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Geopolitics: Growing politically driven decision making impacting supply chains in 2022


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Geopolitics: Growing politically driven decision making impacting supply chains in 2022

Political decisions will play a much more significant role in supply chains in 2022 as governments seek to control strategic resources and secure competitive advantage.

There are two key strands to the longer-term challenges we see to supply chain resilience—both ultimately anchored in more systemic shifts.

On the one hand, there is geopolitical risk impacting supply chains—this is really just a small slice of the challenges and disruption we see today, which as discussed is primarily about blowback from the pandemic and logistical challenges. But we expect to see political decisions playing a much more significant role for supply chains going forward, particularly as governments make decisions about

strategic resources and how to secure their competitive advantage. Strategic minerals and components critical to energy transition are likely to be the key focus, but also a broader desire to secure advantageous trade relationships more generally to support domestic resilience.

On the other hand, there is increased focus on climate risk and ESG responsibility more broadly. There are two dimensions: direct disruption to supply chains from climate stress and social and governance instability; and regulatory, shareholder, and consumer pressure to improve sustainability credentials and protect corporate reputations.

So what will this mean in practice?

For geopolitical risk, this is primarily about governments focusing on supply chain resilience. We have seen this across key regions: the proposed US Build Back Better Act; emphasis in China’s 14th Five- Year Plan on ‘self-sufficiency’ in core technologies; the EU’s focus on ‘strategic autonomy’ in high- capacity batteries, semiconductors, and the ‘critical minerals’ required for new, greener technologies; and India’s focus on self-sufficiency and “trusted supply chains”. We have also seen the Quad—loosely a framework for security cooperation among the US, India, Japan, and Australia—that has started talking about cooperation around supply chain resilience. There are two main implications of this for supply chains:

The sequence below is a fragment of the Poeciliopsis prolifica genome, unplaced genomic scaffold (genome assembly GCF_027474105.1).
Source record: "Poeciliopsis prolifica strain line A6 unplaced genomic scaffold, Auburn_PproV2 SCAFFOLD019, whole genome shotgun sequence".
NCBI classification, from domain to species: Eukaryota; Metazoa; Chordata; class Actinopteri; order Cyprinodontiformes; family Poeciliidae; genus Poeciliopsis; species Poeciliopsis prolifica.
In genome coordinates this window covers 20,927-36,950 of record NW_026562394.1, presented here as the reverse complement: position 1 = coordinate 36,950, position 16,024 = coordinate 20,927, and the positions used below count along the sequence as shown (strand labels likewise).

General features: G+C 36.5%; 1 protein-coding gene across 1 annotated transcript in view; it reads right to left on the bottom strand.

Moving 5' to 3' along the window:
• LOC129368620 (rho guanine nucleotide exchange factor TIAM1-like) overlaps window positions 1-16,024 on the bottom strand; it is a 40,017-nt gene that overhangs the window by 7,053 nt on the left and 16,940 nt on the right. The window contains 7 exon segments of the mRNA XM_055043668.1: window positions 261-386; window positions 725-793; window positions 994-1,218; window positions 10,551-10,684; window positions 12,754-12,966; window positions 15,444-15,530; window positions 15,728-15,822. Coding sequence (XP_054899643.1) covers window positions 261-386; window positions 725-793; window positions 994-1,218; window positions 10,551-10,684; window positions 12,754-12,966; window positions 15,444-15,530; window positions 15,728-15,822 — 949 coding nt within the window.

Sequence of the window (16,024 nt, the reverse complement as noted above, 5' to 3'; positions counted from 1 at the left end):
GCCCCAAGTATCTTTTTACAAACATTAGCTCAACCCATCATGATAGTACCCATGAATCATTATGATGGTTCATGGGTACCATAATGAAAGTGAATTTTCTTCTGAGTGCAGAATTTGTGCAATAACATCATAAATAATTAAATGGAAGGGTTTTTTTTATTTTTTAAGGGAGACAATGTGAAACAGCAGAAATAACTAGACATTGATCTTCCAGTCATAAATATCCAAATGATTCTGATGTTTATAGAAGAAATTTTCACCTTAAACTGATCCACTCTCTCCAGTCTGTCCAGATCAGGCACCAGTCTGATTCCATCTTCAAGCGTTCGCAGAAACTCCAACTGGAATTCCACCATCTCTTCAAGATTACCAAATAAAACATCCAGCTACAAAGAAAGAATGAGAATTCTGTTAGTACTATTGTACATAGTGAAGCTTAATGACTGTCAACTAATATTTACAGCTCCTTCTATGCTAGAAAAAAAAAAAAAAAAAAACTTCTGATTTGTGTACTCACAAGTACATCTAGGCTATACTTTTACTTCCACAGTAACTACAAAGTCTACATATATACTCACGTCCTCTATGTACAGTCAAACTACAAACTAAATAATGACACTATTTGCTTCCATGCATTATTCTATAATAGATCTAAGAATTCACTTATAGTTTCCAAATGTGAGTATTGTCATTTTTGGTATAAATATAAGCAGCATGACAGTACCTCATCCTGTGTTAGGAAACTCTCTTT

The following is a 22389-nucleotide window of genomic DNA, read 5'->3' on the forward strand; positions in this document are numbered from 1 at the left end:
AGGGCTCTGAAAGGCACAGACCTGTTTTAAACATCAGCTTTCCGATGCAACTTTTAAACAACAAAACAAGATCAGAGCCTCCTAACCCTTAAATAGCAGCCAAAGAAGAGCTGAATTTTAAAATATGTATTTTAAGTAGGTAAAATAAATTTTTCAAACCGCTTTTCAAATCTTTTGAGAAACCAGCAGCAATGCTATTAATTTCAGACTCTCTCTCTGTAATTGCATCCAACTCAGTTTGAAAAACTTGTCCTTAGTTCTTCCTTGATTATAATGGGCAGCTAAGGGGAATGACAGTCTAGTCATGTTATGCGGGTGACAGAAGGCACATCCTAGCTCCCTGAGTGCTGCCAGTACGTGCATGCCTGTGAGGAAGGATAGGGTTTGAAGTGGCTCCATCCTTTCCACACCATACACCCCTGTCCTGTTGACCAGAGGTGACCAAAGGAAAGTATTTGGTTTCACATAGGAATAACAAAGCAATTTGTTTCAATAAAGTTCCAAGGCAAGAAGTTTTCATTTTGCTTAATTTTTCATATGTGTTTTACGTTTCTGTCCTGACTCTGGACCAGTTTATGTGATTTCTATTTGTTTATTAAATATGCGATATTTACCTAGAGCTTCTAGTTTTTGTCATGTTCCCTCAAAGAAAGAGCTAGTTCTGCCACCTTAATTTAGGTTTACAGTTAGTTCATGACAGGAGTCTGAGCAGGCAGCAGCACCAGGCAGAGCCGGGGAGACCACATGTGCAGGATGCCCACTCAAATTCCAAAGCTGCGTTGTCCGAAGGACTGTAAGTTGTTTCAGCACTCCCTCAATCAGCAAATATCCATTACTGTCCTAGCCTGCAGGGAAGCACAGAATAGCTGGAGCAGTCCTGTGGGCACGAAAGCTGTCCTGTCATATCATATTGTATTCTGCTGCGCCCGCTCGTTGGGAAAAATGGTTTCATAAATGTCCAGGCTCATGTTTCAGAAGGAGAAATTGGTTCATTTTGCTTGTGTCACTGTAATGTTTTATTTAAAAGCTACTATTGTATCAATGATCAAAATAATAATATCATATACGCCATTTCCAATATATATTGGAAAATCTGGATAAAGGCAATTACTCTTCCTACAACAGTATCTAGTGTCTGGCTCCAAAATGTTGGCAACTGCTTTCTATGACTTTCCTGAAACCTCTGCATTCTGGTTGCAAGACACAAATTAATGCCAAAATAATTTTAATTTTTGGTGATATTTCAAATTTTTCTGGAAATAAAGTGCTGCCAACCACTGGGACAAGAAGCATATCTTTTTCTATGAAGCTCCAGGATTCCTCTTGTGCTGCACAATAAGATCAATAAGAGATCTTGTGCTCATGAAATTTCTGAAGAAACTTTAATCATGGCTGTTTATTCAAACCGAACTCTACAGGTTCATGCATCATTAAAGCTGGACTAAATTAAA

The imperative for resilience—in the context of very ambitious goals for energy transition—means demand for some ‘critical minerals’ is already surging and will likely intensify competition for influence over their major exporters, including Chile (copper), Indonesia (nickel), Australia (lithium), DRC (cobalt), as well as potential future exporters (such as Afghanistan and Saudi Arabia for lithium).

This in turn is likely to sharpen political scrutiny of the affected sectors, especially in extractive industries and manufacturing, and as a result there will probably be increased ad hoc interventions by governments in these sectors on grounds of national interest. That ultimately means greater uncertainty and, as a result, higher costs of operations and sourcing in these markets.

For climate stress and sustainability, we are likely to see both direct physical risks to supply chain and increased pressure from regulators, investors, and consumers for companies to ensure responsible and sustainable sourcing. There are already examples of water stress driving supply shortages, both directly and indirectly. Directly where agricultural production is affected by drought or floods, but also indirectly where water stress is impacting livelihoods and generating protests and disruption to production and transport logistics. This has been evident in Mexico and in parts of Central America in the past couple of years. Continued climate stress is likely to exacerbate this, creating more regular disruption and delays that supply chain managers will need to plan for.

The increased focus on corporate—and government—sustainability credentials means supply chain managers will be dealing with a complex puzzle. So far, the attention is mainly on the environmental dimension to ESG, but social and governmental credentials are likely to come increasingly into focus. This will challenge some sourcing where suppliers are in locations with comparatively poor credentials in this space—for instance, labor practices, levels of corruption, and human rights issues. And whereas climate credentials can—to a degree—be tackled through offsets, there are no offsets to be had for social and governance impacts.

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